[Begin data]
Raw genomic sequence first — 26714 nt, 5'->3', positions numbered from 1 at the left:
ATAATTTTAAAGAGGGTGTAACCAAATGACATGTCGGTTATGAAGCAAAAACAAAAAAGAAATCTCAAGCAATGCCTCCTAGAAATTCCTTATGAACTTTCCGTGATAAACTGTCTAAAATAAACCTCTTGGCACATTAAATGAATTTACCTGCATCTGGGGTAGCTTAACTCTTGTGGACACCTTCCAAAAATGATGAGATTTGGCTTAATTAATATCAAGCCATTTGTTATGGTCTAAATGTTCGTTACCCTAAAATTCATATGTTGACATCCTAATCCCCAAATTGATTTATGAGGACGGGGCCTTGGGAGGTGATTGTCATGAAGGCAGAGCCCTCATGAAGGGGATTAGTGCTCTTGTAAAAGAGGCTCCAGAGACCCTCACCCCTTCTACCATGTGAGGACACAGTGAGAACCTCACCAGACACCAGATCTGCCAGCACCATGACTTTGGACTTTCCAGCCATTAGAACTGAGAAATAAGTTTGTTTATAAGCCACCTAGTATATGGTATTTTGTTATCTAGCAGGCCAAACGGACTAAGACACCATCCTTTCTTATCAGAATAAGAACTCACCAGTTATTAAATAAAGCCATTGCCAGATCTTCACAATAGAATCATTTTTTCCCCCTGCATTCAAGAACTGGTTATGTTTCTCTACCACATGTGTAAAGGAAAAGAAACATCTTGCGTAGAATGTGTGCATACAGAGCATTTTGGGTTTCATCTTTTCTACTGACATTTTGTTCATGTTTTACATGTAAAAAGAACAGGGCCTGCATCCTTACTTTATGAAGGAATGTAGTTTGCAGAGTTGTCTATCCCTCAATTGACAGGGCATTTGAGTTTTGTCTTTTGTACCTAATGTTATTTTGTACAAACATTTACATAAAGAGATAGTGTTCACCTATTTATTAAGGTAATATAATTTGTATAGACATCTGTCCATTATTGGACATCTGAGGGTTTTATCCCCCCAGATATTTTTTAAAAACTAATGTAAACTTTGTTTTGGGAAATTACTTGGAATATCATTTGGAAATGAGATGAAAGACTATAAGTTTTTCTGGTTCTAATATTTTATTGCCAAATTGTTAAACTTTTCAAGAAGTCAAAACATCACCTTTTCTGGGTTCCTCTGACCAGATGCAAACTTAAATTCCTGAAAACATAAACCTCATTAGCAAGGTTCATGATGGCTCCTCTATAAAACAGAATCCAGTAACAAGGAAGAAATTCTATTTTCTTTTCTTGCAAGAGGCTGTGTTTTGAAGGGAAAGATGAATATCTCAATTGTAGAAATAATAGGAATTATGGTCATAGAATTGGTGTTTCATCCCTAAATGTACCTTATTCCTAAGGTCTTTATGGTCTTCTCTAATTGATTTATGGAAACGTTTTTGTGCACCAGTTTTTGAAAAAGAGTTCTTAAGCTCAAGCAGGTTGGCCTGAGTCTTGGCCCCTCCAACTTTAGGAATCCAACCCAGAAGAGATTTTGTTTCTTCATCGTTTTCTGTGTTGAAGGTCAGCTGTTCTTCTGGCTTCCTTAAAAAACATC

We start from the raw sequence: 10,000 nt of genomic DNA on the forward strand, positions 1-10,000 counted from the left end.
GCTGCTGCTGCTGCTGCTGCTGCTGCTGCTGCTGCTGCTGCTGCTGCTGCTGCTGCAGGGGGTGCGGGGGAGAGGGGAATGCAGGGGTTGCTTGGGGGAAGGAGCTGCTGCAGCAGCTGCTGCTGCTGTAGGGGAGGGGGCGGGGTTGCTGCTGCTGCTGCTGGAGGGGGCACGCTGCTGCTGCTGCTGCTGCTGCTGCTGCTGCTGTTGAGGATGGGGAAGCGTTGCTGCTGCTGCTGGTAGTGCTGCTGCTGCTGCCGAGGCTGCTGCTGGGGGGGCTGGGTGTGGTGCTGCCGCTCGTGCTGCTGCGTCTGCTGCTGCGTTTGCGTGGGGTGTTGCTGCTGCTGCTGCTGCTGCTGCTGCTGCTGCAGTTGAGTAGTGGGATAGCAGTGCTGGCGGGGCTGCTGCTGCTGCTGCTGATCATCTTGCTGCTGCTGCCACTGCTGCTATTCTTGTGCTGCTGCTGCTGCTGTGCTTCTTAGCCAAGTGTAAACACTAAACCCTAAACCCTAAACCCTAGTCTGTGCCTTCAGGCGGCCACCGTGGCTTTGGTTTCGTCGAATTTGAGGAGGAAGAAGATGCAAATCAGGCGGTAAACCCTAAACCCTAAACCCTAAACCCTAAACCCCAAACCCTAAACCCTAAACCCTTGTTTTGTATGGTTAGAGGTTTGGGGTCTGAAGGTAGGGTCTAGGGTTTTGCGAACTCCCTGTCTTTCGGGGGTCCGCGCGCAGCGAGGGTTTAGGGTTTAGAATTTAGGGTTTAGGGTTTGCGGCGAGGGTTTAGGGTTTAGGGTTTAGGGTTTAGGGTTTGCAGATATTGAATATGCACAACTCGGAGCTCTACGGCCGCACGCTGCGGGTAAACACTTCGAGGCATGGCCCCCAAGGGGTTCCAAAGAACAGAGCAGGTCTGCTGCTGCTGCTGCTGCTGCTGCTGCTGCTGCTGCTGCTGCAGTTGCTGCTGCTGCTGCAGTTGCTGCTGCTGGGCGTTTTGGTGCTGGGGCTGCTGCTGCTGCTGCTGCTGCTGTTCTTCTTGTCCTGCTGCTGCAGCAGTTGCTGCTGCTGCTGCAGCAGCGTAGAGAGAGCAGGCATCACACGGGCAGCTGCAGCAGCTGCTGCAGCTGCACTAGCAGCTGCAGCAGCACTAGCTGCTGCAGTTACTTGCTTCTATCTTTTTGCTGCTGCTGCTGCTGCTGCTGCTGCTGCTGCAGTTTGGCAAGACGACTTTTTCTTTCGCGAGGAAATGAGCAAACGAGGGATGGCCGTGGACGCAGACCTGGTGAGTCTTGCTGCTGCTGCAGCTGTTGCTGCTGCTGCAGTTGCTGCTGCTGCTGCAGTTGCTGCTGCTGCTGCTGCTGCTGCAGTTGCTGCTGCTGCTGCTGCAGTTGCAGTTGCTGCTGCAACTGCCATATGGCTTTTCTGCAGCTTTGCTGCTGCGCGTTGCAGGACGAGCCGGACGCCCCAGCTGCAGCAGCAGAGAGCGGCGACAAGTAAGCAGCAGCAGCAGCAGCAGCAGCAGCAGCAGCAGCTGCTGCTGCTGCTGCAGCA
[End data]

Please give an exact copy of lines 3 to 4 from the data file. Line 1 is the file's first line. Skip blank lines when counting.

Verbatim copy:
We start from the raw sequence: 10,000 nt of genomic DNA on the forward strand, positions 1-10,000 counted from the left end.
GCTGCTGCTGCTGCTGCTGCTGCTGCTGCTGCTGCTGCTGCTGCTGCTGCTGCTGCAGGGGGTGCGGGGGAGAGGGGAATGCAGGGGTTGCTTGGGGGAAGGAGCTGCTGCAGCAGCTGCTGCTGCTGTAGGGGAGGGGGCGGGGTTGCTGCTGCTGCTGCTGGAGGGGGCACGCTGCTGCTGCTGCTGCTGCTGCTGCTGCTGCTGTTGAGGATGGGGAAGCGTTGCTGCTGCTGCTGGTAGTGCTGCTGCTGCTGCCGAGGCTGCTGCTGGGGGGGCTGGGTGTGGTGCTGCCGCTCGTGCTGCTGCGTCTGCTGCTGCGTTTGCGTGGGGTGTTGCTGCTGCTGCTGCTGCTGCTGCTGCTGCTGCAGTTGAGTAGTGGGATAGCAGTGCTGGCGGGGCTGCTGCTGCTGCTGCTGATCATCTTGCTGCTGCTGCCACTGCTGCTATTCTTGTGCTGCTGCTGCTGCTGTGCTTCTTAGCCAAGTGTAAACACTAAACCCTAAACCCTAAACCCTAGTCTGTGCCTTCAGGCGGCCACCGTGGCTTTGGTTTCGTCGAATTTGAGGAGGAAGAAGATGCAAATCAGGCGGTAAACCCTAAACCCTAAACCCTAAACCCTAAACCCCAAACCCTAAACCCTAAACCCTTGTTTTGTATGGTTAGAGGTTTGGGGTCTGAAGGTAGGGTCTAGGGTTTTGCGAACTCCCTGTCTTTCGGGGGTCCGCGCGCAGCGAGGGTTTAGGGTTTAGAATTTAGGGTTTAGGGTTTGCGGCGAGGGTTTAGGGTTTAGGGTTTAGGGTTTAGGGTTTGCAGATATTGAATATGCACAACTCGGAGCTCTACGGCCGCACGCTGCGGGTAAACACTTCGAGGCATGGCCCCCAAGGGGTTCCAAAGAACAGAGCAGGTCTGCTGCTGCTGCTGCTGCTGCTGCTGCTGCTGCTGCTGCTGCAGTTGCTGCTGCTGCTGCAGTTGCTGCTGCTGGGCGTTTTGGTGCTGGGGCTGCTGCTGCTGCTGCTGCTGCTGTTCTTCTTGTCCTGCTGCTGCAGCAGTTGCTGCTGCTGCTGCAGCAGCGTAGAGAGAGCAGGCATCACACGGGCAGCTGCAGCAGCTGCTGCAGCTGCACTAGCAGCTGCAGCAGCACTAGCTGCTGCAGTTACTTGCTTCTATCTTTTTGCTGCTGCTGCTGCTGCTGCTGCTGCTGCTGCAGTTTGGCAAGACGACTTTTTCTTTCGCGAGGAAATGAGCAAACGAGGGATGGCCGTGGACGCAGACCTGGTGAGTCTTGCTGCTGCTGCAGCTGTTGCTGCTGCTGCAGTTGCTGCTGCTGCTGCAGTTGCTGCTGCTGCTGCTGCTGCTGCAGTTGCTGCTGCTGCTGCTGCAGTTGCAGTTGCTGCTGCAACTGCCATATGGCTTTTCTGCAGCTTTGCTGCTGCGCGTTGCAGGACGAGCCGGACGCCCCAGCTGCAGCAGCAGAGAGCGGCGACAAGTAAGCAGCAGCAGCAGCAGCAGCAGCAGCAGCAGCAGCTGCTGCTGCTGCTGCAGCA